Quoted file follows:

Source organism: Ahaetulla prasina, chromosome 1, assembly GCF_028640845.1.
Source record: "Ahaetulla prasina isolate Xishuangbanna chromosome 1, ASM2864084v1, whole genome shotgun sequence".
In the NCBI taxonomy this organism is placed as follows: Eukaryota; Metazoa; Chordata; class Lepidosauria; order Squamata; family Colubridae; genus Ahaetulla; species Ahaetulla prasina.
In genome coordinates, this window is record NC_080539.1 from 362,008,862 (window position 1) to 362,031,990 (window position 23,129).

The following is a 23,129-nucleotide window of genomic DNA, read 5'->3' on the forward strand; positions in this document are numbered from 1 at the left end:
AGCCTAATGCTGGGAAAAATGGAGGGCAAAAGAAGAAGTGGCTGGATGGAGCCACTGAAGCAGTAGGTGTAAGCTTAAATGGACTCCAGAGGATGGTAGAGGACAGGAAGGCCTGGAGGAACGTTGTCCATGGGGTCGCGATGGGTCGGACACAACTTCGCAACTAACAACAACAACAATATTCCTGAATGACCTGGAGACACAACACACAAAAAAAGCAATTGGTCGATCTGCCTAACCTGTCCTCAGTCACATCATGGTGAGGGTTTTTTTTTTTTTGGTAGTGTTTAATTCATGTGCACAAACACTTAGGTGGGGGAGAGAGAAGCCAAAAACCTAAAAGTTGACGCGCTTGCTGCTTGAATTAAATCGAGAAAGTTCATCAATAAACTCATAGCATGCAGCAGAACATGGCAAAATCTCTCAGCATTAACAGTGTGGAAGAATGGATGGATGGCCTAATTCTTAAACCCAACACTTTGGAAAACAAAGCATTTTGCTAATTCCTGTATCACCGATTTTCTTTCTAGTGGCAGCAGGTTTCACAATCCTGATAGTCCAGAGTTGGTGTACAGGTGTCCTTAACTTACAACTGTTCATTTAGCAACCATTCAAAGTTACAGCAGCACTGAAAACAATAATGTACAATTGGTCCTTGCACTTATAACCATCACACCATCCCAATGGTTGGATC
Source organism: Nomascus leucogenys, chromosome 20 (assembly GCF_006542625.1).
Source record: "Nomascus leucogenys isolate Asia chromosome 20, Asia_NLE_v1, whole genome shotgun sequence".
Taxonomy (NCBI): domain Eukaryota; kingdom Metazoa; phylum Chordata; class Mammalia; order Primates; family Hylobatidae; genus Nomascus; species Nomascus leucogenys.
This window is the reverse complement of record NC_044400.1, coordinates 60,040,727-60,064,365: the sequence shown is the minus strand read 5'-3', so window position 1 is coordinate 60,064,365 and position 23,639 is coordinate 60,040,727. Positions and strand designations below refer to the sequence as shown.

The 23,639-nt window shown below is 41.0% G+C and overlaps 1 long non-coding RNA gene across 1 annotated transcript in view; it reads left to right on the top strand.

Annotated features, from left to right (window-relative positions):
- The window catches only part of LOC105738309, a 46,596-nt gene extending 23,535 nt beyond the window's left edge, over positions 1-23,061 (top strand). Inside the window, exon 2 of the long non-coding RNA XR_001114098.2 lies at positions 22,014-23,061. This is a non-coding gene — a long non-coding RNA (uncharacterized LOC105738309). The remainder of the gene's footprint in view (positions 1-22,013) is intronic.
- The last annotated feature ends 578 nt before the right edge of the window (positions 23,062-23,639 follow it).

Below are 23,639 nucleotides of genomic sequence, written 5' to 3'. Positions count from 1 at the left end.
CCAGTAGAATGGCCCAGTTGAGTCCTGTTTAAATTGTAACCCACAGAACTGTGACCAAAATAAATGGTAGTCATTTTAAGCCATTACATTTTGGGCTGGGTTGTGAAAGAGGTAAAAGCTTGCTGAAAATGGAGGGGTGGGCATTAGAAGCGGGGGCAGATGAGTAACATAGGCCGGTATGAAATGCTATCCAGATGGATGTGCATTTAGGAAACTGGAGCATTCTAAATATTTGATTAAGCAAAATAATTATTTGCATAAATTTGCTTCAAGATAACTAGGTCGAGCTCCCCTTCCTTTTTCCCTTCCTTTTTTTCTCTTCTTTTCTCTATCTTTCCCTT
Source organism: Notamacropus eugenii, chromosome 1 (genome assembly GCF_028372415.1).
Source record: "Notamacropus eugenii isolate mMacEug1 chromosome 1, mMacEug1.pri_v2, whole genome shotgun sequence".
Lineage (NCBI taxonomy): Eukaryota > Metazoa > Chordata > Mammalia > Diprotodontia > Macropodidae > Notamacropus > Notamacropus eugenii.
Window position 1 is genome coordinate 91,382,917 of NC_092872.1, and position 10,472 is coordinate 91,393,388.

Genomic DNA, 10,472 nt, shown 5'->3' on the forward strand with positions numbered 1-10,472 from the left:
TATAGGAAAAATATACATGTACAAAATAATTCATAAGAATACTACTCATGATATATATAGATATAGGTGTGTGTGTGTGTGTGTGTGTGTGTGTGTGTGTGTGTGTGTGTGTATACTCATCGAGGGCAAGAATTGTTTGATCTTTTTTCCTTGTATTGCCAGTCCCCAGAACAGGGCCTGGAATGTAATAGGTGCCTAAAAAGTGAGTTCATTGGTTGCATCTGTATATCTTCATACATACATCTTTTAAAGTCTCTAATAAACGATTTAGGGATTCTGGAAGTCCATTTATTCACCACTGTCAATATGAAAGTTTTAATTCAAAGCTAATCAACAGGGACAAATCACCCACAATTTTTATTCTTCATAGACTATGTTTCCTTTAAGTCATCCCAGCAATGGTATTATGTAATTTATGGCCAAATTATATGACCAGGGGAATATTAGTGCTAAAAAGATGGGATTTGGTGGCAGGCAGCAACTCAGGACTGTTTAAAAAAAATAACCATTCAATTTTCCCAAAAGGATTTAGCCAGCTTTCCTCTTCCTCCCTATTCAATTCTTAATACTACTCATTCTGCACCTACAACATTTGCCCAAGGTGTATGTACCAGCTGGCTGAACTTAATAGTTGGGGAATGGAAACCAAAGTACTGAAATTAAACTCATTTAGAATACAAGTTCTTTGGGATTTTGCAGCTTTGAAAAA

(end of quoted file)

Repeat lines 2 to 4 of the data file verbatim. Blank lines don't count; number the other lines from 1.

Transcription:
Source record: "Ahaetulla prasina isolate Xishuangbanna chromosome 1, ASM2864084v1, whole genome shotgun sequence".
In the NCBI taxonomy this organism is placed as follows: Eukaryota; Metazoa; Chordata; class Lepidosauria; order Squamata; family Colubridae; genus Ahaetulla; species Ahaetulla prasina.
In genome coordinates, this window is record NC_080539.1 from 362,008,862 (window position 1) to 362,031,990 (window position 23,129).